A challenged world is an alert world. Individually, we’re all responsible for our own thoughts and actions – all day, every day. We can choose to challenge and call out gender bias and inequity. We can choose to seek out and celebrate women’s achievements. Collectively, we can all help create an inclusive world. From challenge comes change, so let’s all choose to challenge.
This Collab takes place a few days before international women’s day – a day we celebrate the heroic acts of courage, determination, and perseverance of ordinary women. This year’s theme #ChooseToChallenge highlights the importance of pursuing change for a more inclusive world. The pandemic has exposed societal inequalities, but it has also brought forth an increased effort to support vulnerable populations. Dr. Margee Ensign has been a champion of change throughout her career. As former president of the American University of Nigeria, Dr. Ensign is recognized internationally for her work with the Adamawa Peace Initiative which promoted peace through education, empowerment, and community development in response to the Boko Haram crisis. Currently, Dr. Ensign is the president of Dickinson College. Under her leadership the school has created a continuing education program for women whose education has been interrupted by conflict and continues to emphasize the importance of international learning.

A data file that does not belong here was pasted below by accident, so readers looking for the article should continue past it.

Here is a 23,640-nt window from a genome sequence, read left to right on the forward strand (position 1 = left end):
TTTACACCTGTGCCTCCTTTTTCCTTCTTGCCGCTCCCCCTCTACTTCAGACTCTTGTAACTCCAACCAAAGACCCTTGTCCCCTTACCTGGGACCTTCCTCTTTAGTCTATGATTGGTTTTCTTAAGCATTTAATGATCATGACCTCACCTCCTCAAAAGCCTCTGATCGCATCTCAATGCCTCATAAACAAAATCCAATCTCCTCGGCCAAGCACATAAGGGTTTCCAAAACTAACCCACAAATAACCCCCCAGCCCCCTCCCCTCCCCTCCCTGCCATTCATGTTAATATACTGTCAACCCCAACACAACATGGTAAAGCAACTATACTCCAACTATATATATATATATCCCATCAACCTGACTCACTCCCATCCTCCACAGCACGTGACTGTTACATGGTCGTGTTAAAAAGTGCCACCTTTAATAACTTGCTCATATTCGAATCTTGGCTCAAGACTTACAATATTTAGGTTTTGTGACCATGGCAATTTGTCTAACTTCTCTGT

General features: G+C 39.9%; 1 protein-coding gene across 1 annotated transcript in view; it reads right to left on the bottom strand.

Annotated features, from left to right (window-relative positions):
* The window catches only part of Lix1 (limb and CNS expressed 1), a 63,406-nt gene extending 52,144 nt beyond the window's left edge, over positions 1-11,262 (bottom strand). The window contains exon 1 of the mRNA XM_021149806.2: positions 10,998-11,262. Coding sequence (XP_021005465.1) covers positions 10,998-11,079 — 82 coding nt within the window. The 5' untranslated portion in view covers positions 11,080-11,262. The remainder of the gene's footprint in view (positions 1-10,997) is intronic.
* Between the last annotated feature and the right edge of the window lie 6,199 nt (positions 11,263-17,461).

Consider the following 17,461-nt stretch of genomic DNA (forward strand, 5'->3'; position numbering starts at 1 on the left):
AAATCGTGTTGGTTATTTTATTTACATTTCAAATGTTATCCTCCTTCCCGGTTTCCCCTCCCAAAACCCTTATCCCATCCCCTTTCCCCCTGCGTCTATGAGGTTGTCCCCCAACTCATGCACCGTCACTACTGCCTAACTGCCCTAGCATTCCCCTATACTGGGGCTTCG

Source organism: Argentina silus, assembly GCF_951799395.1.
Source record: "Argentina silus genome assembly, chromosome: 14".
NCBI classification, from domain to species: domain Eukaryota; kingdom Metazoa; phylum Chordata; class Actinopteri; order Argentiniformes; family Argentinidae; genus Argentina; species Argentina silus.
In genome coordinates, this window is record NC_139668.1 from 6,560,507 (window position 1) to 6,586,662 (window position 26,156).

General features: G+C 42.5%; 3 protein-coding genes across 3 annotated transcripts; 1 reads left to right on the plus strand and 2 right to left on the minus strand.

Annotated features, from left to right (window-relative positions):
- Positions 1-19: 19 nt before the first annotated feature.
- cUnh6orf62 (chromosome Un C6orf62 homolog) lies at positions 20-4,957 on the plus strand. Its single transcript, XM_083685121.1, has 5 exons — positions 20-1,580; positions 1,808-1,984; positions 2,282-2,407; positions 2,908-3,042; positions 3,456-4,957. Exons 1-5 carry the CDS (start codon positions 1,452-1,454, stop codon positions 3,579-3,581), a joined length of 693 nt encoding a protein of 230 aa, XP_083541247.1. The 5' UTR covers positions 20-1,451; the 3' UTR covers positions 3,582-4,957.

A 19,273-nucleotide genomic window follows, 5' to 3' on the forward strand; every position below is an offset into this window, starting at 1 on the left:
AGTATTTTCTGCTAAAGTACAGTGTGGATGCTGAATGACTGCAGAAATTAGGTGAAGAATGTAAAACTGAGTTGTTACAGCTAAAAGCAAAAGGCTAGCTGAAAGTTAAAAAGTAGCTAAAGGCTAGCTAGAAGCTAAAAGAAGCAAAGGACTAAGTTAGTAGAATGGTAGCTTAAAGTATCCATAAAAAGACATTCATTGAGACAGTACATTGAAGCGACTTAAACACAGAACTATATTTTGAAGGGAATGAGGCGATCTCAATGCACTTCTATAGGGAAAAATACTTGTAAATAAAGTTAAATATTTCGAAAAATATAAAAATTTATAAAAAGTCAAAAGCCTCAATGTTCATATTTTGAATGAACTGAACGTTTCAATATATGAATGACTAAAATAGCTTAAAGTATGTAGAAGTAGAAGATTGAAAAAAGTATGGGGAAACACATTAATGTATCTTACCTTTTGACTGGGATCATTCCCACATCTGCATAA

As an internationally recognized leader for her pioneering academic and humanitarian work, we celebrate the impact of Dr. Ensign’s work. Leaders from GBSN member institutions are invited to join GBSN and Dr. Ensign to collectively explore questions:
- How can universities confront social inequalities and racial injustice to create more supportive learning environments for all? What are leaders doing differently now? What will it really take to achieve a more diverse, equitable, and inclusive learning environment?
- How can universities teach with a more inclusive mindset — that we’re all in this together, and must advance cooperatively or risk not advancing at all?
- How are universities confronting real problems and expanding service to their local and global communities? and how can universities collaborate to collectively confront these challenges?
- How do we build programs that offer the necessary skills and mindset that prepares the next generation for more unprecedented challenges on a global level?
Lena Hoffmeister is the International Research and Programs Fellow at the Global Business School Network. In this position, Lena supports the management and administration for GBSN’s programs. She also is conducting research about the latest trends in business education. Lena was the first international intern at GBSN in 2017-2018, assisting in the planning of the GBSN 2017 Annual Conference and leadership summits. Afterward, she interned at a policy center in Turkey and worked at a training center for Syrian refugee children and young adults in Jordan. Her interests include education, sustainable development, and gender equality. In her free time, she also advocates for climate action and the reduction of plastic waste.